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Erick Von Erich
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Joined: May 13th, 2005, 9:06 pm

January 18th, 2017, 4:01 pm #1071

Batman: The Killing Joke (2016)
Depending on how precise you want to be, this could be set in the "Batman Animated Series" continuity. They character designs are like updated versions of that. Then with the standard Batman and Joker voices of Kevin Conroy and Mark Hammill, respectively. Early on, it's stated that Batgirl has been working with Batman for three years...so it could fit.

The first 1/3 of the movie is more than a little weird. They wanted to work in the 1988 one-shot "Batgirl #1" which featured Barbara Gordon retiring from crimefighting. It became sort of a prequel to "The Killing Joke" which was released a few months later.

Anyways, what's in this movie is (I guess) an updated version of that. A gangster develops a crush on Batgirl... which leads to Batgirl and Batman having sex on a rooftop. Um... okay? What's even weirder is that almost instantly, this opening 1/3 is brushed away, the gangster disappears, and what happened has no real bearing of the remaining 2/3. We jump right into a direct adaptation of "The Killing Joke", almost scene-by-scene. Maybe they were trying to make a stronger connection between Batman and Batgirl? Whatever the reason, it's strange. The whole thing feels shoe-horned in.

If you like "The Killing Joke" graphic novel (yes, it's an actual GRAPHIC NOVEL, since it was an exclusive story made specifically for the expanded format; not a collection of consecutive issues), then you'll probably like the remaining 2/3. I actually hope that they release 2nd, 3rd and 18th pressings of the Blu-Ray discs, all with different colored lettering (if you collected comics in the late 80's, that's hilarious...I think).

The Joker's attack on Barbara Gordon is straight from the book. If you're not familiar with the DC characters, you'd probably be on the "Joker raped her" side of the argument. There's an added scene, exclusive to the movie, with hookers that adds some meat to that theory. I don't subscribe to it, since I always thought Joker was into the whole obscenity and shock aspects. He took pictures of Barbara undressed, bleeding and near death, to mess with Commissioner Gordon and Batman. That's insane. That's Joker.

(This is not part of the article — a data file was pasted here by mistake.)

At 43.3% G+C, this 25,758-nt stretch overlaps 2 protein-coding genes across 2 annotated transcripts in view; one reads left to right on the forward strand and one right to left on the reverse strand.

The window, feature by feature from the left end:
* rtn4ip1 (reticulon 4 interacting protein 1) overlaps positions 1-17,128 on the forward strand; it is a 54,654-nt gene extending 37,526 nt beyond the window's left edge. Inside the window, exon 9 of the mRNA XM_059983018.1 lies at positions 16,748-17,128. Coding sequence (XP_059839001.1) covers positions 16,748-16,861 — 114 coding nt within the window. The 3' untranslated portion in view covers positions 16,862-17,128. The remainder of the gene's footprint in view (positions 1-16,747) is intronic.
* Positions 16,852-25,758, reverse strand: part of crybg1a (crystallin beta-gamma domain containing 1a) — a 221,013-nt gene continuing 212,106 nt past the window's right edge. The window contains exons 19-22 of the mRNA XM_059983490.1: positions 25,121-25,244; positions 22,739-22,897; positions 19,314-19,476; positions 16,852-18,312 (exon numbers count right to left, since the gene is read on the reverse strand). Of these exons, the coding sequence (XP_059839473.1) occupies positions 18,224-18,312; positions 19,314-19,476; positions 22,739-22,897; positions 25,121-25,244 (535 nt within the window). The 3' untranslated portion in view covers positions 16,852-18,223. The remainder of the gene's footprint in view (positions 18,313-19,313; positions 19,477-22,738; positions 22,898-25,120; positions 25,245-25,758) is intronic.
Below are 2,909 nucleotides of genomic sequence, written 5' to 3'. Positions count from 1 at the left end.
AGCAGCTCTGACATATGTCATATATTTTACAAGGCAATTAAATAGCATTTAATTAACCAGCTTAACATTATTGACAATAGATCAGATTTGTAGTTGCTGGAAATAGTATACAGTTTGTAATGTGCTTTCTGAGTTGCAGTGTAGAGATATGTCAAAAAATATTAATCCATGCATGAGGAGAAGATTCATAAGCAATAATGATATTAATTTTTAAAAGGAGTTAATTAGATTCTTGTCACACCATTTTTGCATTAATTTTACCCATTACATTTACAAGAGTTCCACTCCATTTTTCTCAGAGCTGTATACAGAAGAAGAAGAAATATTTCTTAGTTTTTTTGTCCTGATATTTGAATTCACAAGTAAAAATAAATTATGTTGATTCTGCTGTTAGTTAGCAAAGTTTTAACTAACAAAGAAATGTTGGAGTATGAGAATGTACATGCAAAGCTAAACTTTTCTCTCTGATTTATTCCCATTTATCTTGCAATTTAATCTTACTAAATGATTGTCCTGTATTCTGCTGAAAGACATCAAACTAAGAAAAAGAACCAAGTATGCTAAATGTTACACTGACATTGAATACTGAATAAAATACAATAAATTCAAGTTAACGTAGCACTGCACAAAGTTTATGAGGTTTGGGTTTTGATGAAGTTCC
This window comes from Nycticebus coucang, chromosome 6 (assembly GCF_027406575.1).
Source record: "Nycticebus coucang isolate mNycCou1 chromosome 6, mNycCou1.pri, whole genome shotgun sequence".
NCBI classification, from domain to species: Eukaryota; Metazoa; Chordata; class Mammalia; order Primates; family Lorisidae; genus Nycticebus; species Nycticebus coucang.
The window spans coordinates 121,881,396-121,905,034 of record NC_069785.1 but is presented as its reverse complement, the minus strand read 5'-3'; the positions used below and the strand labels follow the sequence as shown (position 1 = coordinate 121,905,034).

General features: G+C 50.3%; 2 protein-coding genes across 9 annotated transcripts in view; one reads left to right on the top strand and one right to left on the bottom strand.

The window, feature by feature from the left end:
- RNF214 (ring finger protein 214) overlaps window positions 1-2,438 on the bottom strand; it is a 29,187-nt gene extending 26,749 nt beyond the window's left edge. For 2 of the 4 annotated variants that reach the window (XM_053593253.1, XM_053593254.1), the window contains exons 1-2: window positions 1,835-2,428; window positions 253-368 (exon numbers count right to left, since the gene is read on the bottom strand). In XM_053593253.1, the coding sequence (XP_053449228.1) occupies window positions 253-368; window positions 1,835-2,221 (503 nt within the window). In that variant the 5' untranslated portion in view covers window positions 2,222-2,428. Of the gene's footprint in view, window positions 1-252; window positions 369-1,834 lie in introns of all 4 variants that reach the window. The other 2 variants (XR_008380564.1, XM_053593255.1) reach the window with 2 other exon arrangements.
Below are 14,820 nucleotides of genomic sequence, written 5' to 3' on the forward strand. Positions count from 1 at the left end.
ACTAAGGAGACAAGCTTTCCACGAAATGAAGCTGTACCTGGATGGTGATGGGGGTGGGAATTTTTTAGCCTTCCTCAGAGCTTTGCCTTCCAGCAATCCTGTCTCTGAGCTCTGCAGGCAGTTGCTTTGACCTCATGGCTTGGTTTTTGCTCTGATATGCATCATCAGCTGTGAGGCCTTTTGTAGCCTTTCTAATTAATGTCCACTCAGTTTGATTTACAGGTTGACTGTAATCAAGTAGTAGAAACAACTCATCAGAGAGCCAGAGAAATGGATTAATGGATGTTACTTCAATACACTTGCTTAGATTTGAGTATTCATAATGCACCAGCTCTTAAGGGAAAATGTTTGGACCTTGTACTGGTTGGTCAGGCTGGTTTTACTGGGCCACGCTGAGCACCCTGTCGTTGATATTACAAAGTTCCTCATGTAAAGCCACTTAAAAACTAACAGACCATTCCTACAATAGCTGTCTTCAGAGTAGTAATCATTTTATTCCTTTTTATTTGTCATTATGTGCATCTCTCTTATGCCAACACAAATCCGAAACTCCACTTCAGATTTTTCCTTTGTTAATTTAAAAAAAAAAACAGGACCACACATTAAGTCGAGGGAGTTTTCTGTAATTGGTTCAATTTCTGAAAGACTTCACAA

Hammill seems a tad restrained in his Joker voice. He's nuts, but only to about 8 on a 10 point scale. I kept waiting for one unrestrained cackle, but it didn't seem to arrive. His voice acting in the various video games has used that unrestrained level. Maybe he's simply getting old?
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Erick Von Erich
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Joined: May 13th, 2005, 9:06 pm

February 9th, 2017, 6:07 pm #1072

Concussion
Due to my personal medical history, this really scared the hell out of me. More than any horror or suspense thriller. While this depicts a coroner trying to prove brain damage from football-related concussions (CTE), it also becomes something of how immigrants aren't exactly equal. Nigerian Bennet Omalu (Will Smith working fairly well with an accent) is sorta' ostracized, at first, because he simply doesn't understand football. Or else he's a "voodoo doctor".

This also leads to some of the sports hero-worshipping mentality, especially in Pittsburgh. Folks really admired Mike Webster (myself included, as he was one of my idols, growing up) and didn't want to know that football ruined his brain and he had such an ugly ending to his life. When his body shows up at the coroner's office, the employees all wear their "Stillers" gear. It kinda' tarnishes the luster knowing that the center on THE greatest NFL team of all-time beat his head to pudding. I mean, we all LOVE football...how can it be so terrible? Lot of controversy, here.

The Steelers and the NFL are portrayed as deceitful scumbags. They almost seem like the mafia in the way they can cover things up. Roger Goodell also gets a douchebag treatment. While non-Steelers Dave Duerson and Andre Waters cycle into the plot, you have to pay attention to know that they're not Steelers. This movie makes it seem like the Steelers have a policy that all players (offensive linemen especially) are mandated to have concussions and CTE. Justin Strzelczyk and Terry Long are singled out. Webster himself actually played for the Chiefs for a few years, but you wouldn't know it from this movie. So to a non-football fan, it seems like the Pittsburgh Steelers franchise is the breeding ground for CTE.

Maybe the director was a Browns fan?

Joking and Hollywood melodrama aside, CTE is a very real and dangerous condition. In some ways the modern NFL's "concussion protocol" is lip service to public backlash and equivalent to brushing your teeth after a cavity is discovered. As long as we have hard-ass plastic helmets smacking into each other at full speed, someone's head is going to suck.
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Erick Von Erich
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Joined: May 13th, 2005, 9:06 pm

February 9th, 2017, 6:23 pm #1073

Leviathan (2014)
Russian film about a home owner getting squeezed out of his property by the Mayor. While it's a critical darling, it moves verrrrry slowly and I feel it may have gotten a little bit of a pass because it IS Russian. Watching foreign films always makes us feel smart! Right?!

If you ever want to film a post-apocalyptic movie, go to (north) Russia. The backdrop of this movie is very bleak and shows the hellhole that is Russia. A dog-eared framed picture of Vladimir Putin, slightly crooked and hanging by itself in the middle of an office wall is somewhat telling. One minor character even takes framed pictures of former Russian leaders out for target practice.